Since 1985, our conferences stimulated a number of books and special issues.1 In 1994, we published a second book in the UHP series – Roy MacLeod and P.F. Rehbock (eds.), Darwin’s Laboratory: Evolutionary Theory and Natural History in the Pacific (University of Hawaii Press, 1994). We hope many more will follow.

With the support of the History Department at Honolulu, Fritz Rehbock began and oversaw the publication of the Pacific Circle Newsletter — which, until his untimely death in February 2002, was followed by nine issues of the Pacific Circle Bulletin. Since October 2002, the Bulletin has been edited by Peter Hoffenberg. In 1992, we published our first Pacific Circle Directory, which was updated in 2013, and which is now available to members on request. This year, 2014, we have launched our first website. This includes a link to scanned copies of the back issues of both the Newsletter and the Bulletin. which we have digitized and made available to a far wider readership than we knew in 1985.

In this way, we have also made globally available the useful bibliographies that our Editors have prepared over the years. These have focused on exploration and discovery, and on the Humboldtian sciences of anthropology, natural history, geography, geology, astronomy, environmental history and museum studies; but we have also found space for recent studies of technology transfer, weapons testing, climate change, and Pacific as seen from outer space. In recent years, we have cast our net even more widely, to include not only the traditional narratives of Oceania, and the geographies of Asia-Pacific, but also what is now called the ‘Indo-Pacific’, with its challenging ways of revisting the world and its peoples.

Next year, the Pacific Circle celebrates its 30th anniversary. Since 1985, its goals have remained the same – to serve those who take a broad view of human endeavor in the Pacific from the perspective of the natural and social sciences. Today, we enjoy close working relationships with other Commissions of IUHPS –notably including Oceanography, Anthropology, and ‘Science et Empires’ — and with several sister organisations, such as the Australian Association for Pacific Studies, with which we held a joint session at the University of Sydney in May 2014. We always welcome new members (enquiries please to Professor Hoffenberg) and are always pleased to receive news of appointments, meetings, publications, conferences and other academic activities within our realm.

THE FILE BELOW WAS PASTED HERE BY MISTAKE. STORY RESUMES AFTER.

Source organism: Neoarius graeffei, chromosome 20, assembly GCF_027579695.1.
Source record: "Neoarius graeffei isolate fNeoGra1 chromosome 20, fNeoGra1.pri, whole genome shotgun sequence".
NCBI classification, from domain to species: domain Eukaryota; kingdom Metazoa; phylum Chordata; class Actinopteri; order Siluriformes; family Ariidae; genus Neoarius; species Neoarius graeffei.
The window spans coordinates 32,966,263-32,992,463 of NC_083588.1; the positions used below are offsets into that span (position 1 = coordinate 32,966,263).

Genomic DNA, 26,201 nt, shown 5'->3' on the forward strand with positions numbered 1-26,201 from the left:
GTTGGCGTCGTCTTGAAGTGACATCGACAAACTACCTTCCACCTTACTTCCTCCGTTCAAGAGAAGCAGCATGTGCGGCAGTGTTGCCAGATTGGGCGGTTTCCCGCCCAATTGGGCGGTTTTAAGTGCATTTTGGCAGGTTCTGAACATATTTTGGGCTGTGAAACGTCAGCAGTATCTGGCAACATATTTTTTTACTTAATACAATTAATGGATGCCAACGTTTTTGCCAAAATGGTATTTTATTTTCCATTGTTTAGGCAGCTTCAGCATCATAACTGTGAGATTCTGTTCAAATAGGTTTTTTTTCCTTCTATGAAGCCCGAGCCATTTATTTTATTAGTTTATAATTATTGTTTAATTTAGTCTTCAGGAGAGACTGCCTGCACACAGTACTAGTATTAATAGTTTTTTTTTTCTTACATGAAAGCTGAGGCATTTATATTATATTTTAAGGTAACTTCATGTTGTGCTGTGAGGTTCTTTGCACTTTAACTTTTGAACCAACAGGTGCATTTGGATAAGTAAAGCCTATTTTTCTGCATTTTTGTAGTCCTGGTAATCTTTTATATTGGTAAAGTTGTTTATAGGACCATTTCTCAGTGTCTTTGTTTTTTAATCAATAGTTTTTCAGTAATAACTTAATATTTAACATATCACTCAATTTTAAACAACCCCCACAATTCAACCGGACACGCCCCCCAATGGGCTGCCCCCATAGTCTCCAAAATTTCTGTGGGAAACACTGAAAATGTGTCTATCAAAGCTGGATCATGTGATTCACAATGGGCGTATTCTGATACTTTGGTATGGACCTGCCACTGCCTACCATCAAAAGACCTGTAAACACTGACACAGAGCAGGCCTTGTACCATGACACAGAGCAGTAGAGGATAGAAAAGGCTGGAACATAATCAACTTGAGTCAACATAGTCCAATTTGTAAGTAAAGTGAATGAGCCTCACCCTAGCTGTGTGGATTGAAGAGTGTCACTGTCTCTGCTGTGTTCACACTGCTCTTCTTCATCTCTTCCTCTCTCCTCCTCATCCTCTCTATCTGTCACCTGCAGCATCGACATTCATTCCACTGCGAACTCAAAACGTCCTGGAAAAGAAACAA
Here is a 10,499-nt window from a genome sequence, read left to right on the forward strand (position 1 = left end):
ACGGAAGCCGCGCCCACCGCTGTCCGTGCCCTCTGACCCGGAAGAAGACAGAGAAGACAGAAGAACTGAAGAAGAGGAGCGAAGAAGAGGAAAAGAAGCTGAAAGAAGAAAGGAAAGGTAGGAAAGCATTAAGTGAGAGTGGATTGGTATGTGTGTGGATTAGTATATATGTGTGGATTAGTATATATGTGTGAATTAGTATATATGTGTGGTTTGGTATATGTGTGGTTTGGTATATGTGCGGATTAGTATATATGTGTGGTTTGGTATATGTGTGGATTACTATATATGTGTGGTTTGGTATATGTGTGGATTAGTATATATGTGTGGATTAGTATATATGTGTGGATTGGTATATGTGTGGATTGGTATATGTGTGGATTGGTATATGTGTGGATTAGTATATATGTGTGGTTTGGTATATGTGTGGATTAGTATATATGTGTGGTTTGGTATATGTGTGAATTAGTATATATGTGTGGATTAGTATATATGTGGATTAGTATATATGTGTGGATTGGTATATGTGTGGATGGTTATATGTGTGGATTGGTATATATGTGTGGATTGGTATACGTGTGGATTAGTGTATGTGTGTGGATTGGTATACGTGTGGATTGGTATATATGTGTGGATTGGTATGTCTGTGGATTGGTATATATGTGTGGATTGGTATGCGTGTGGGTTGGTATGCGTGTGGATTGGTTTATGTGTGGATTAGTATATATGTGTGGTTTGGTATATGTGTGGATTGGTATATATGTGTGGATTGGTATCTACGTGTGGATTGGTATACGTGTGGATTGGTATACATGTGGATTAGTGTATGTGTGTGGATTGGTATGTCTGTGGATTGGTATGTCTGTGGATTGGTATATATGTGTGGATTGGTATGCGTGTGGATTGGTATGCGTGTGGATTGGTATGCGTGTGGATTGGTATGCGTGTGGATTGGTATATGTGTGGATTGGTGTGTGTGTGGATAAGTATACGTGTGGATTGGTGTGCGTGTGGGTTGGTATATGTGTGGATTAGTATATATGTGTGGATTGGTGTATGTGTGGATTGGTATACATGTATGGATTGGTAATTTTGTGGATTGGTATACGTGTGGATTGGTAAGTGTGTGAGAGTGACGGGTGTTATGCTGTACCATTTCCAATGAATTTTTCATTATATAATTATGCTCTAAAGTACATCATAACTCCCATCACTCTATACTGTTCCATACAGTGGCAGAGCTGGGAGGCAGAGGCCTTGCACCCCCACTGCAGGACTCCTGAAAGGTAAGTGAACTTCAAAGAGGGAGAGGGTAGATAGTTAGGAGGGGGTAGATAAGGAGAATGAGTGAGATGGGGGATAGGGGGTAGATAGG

Roy MacLeod

University of Sydney

 

1 These included Roy MacLeod, ‘Knowledge and Power in the Pacific’, Towards the Pacific Century: The Challenge of Change,Proceedings of the XVII Pacific Science Congress (Honolulu, 1991), 87-92.; Roy MacLeod, ‘Post-Colonialism and Museum Knowledge: Revisiting the Museums of the Pacific’, Pacific Science, 52 (4), (1998), 308-318.; Roy MacLeod, Guest editor, ‘Discovery, Exploration and Representation: Western Science in the Pacific’, Pacific Science, 52 (4), (1998); Roy MacLeod, ‘Historical Perspectives on Pacific Science’, Pacific Science, 54 (3), (2000), 207-209; Roy MacLeod and P.F. Rehbock, ‘Developing a Sense of the Pacific: The Pan-Pacific Congress in Australia,’ Pacific Science, 54 (3), (2000), 209-226; and Roy MacLeod (ed.), ‘Museums and the Cultivation of Knowledge in the Pacific’, Pacific Science, 55 (4), (2001), ‘Editorial Introduction’, 325-326.